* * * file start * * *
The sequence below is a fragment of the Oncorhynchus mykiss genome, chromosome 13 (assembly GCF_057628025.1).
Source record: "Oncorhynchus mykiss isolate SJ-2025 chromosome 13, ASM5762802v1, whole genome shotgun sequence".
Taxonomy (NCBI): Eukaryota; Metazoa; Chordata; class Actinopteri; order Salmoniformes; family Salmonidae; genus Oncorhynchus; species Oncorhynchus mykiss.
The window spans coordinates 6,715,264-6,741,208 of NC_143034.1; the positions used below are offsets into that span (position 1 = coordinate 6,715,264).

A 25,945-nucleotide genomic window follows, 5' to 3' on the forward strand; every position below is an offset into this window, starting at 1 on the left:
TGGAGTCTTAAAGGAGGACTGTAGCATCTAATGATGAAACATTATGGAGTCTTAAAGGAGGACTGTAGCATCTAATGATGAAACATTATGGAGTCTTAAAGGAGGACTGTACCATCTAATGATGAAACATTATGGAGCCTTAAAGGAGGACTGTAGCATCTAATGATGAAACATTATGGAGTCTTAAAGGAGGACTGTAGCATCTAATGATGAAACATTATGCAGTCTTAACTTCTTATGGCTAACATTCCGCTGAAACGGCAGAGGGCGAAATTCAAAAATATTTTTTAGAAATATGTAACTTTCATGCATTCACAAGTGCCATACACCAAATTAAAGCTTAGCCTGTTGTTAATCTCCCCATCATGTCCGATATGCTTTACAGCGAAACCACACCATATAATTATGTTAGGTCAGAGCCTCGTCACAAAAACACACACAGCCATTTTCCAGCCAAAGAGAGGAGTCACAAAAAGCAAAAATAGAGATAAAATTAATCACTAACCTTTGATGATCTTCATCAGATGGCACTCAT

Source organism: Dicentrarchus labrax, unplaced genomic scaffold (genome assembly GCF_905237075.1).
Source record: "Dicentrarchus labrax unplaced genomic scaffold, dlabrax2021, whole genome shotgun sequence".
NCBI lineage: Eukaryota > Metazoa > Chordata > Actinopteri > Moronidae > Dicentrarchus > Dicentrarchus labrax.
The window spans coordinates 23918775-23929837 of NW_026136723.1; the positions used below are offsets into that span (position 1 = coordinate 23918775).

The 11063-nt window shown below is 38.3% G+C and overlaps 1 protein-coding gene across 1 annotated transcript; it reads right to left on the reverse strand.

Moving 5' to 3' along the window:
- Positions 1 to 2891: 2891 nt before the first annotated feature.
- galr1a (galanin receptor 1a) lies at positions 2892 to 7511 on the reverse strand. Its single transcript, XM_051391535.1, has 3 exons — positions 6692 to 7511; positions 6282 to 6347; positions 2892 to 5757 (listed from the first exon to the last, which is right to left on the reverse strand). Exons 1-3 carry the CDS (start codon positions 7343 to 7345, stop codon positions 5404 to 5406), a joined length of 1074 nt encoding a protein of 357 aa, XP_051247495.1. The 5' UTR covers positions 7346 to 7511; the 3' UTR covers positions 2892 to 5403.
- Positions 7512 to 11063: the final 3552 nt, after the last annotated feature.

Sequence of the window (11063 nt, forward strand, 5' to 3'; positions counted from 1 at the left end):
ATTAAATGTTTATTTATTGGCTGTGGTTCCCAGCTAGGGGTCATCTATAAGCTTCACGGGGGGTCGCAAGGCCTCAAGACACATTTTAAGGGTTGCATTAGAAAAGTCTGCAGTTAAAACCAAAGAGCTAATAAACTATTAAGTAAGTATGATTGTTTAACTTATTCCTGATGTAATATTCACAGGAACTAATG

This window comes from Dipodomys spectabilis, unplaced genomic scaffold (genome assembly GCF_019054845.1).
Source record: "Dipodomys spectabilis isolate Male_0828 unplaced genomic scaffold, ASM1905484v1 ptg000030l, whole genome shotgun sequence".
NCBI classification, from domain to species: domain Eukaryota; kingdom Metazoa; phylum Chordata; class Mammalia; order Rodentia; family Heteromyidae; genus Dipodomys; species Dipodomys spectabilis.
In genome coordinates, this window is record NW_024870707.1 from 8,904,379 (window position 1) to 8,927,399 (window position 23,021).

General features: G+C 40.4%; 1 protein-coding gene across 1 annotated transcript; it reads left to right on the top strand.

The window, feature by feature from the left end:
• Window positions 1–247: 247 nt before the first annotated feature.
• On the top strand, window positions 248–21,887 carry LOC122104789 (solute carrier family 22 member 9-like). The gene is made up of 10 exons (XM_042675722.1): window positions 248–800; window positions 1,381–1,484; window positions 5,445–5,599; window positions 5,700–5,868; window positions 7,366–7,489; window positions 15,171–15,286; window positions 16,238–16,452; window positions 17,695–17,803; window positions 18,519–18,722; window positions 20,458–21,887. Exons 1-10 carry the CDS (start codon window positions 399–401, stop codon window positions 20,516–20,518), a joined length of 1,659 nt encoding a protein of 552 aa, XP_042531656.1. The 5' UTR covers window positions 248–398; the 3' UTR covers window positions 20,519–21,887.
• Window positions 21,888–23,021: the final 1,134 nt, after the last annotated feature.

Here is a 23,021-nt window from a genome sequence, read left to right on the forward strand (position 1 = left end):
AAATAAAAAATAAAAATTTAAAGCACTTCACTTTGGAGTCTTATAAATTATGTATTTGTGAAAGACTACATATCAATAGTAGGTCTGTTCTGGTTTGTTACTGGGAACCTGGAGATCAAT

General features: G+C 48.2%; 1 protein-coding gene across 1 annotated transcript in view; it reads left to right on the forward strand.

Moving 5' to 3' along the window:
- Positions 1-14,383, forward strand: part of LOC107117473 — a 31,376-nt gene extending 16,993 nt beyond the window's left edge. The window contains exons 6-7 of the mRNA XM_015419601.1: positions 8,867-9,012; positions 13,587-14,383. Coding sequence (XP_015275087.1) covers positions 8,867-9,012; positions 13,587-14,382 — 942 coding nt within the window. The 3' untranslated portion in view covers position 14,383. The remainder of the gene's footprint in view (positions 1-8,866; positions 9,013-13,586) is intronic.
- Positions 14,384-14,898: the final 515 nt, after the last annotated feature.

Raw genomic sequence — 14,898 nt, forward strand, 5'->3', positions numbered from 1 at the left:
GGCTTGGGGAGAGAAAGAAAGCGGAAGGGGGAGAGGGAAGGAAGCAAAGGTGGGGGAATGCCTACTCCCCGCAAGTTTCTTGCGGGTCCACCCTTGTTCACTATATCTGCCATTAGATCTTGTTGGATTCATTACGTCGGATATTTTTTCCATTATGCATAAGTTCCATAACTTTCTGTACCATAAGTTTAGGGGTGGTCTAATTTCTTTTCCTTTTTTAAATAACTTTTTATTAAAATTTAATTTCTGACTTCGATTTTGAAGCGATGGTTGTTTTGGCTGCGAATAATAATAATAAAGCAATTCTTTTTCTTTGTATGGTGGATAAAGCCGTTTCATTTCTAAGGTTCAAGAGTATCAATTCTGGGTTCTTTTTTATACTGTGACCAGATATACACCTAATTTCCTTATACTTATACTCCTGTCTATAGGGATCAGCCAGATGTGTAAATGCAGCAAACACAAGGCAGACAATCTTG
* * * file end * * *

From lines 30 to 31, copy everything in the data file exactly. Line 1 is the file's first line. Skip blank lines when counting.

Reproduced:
Moving 5' to 3' along the window:
- Positions 1-14,383, forward strand: part of LOC107117473 — a 31,376-nt gene extending 16,993 nt beyond the window's left edge. The window contains exons 6-7 of the mRNA XM_015419601.1: positions 8,867-9,012; positions 13,587-14,383. Coding sequence (XP_015275087.1) covers positions 8,867-9,012; positions 13,587-14,382 — 942 coding nt within the window. The 3' untranslated portion in view covers position 14,383. The remainder of the gene's footprint in view (positions 1-8,866; positions 9,013-13,586) is intronic.